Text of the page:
It’s safe to say that we all know what it is like to some extent or another to be caught in these patterns we would like to change, things we would like to do differently. Psychotherapy invites us to question these unexamined assumptions and consider other potentials in ourselves that we may be overlooking. To undergo psychotherapy is to confront the limits of our own reason and to create the space for a more authentic and objective ground for our identity. To confront the possibility that our assumptions may be wrong is not at all to doubt ourselves: it is to have faith in our ability confront what is unknown to us and to take responsibility for changing our patterns in ways that benefit ourselves and those we love.

As an example, a patient treated by a VCCC staff seeking treatment for severe anxiety claimed that he was not an affectionate person because his mother did not show him affection as a child. These early experiences led the patient to believe that this lack of affection was normal on the part of women he loved. The patient would tell women he dated that they were not to expect much affection from him because of the way that he grew up. Although the patient was aware of this behavior, he had clearly rationalized and accepted it as “normal” and saw no reason to examine this assumption. However, it became clear through the therapy that the patient continued to genuinely desire affection but was afraid to ask for it.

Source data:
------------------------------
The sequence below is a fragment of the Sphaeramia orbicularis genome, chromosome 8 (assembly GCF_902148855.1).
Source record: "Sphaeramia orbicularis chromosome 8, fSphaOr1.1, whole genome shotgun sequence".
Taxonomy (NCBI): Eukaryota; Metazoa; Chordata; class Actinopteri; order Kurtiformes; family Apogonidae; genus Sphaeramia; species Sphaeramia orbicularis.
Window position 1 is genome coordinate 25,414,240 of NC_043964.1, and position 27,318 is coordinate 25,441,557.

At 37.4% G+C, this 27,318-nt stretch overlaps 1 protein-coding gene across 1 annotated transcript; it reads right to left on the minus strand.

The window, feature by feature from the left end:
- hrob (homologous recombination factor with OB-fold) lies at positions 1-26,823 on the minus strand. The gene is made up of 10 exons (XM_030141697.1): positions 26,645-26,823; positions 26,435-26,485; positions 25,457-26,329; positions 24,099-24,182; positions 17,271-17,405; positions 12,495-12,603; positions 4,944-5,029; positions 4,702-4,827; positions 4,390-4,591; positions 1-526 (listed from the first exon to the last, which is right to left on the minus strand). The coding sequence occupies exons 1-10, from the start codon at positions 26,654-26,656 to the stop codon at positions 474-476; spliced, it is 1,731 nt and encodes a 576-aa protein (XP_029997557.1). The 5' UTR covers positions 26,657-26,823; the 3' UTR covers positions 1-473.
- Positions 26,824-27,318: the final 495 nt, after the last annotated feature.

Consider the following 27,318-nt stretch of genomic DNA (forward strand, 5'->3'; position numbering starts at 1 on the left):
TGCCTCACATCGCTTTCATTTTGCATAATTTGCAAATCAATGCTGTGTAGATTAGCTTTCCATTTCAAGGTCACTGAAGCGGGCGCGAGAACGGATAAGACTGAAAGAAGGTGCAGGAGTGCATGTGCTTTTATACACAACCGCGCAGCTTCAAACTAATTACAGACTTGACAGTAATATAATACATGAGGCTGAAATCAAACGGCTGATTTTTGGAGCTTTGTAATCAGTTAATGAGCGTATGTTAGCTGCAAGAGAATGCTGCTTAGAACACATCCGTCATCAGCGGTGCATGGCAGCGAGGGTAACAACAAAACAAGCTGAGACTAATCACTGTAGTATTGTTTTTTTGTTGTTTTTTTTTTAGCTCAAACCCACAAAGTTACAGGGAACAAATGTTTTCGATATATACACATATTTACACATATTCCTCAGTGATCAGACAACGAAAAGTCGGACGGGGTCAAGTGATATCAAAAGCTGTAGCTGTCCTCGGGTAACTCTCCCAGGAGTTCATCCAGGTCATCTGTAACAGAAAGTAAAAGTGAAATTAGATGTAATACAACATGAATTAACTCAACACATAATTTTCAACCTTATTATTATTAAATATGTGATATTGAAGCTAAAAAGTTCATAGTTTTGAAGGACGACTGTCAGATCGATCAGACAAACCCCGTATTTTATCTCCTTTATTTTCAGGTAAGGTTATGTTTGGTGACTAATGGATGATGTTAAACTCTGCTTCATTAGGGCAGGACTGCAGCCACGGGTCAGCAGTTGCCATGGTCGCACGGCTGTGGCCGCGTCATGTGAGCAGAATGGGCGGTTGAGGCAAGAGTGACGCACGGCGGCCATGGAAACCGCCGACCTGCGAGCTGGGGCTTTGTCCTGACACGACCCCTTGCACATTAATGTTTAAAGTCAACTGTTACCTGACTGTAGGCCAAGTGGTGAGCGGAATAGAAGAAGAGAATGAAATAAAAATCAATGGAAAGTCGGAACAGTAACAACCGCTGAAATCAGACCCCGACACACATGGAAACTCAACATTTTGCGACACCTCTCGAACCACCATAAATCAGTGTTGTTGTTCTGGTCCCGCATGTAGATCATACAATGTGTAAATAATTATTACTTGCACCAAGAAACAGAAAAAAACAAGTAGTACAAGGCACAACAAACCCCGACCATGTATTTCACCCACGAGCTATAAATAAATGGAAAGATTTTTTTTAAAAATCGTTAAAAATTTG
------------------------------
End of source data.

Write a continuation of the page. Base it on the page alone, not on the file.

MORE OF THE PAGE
Through therapy, the patient came to understand that he repeated his affectionless relationship with his mother with each new romantic partner and that his obsessive-compulsive disorder (OCD) had developed in part as a strategy for avoiding intimacy with each new romantic partner. By examining this assumption through a psychotherapeutic lens, it became clear that the patient continued to long for an affection that he mistakenly came to believe he did not deserve. This simple examination of a single assumption came to have profound consequences on his life as he now attempts to acknowledge that part of himself that desires affection and is working towards establishing more intimacy in his romantic relationship.

2. Feelings have no practical use.

Another common misconception is that feelings have no practical value for our everyday lives. This is simply incorrect. Psychotherapy believes that our emotions provide unconscious feedback about our world around in ways that practically inform what we do day to day. Just as we might feel frightened when confronted by a dangerous situation and feel the sudden need to get away, everyday feelings such as joy, sadness or anxiety equally give us cues about our environment. Following these emotional cues provide us with direction in getting to the bottom of what is causing them.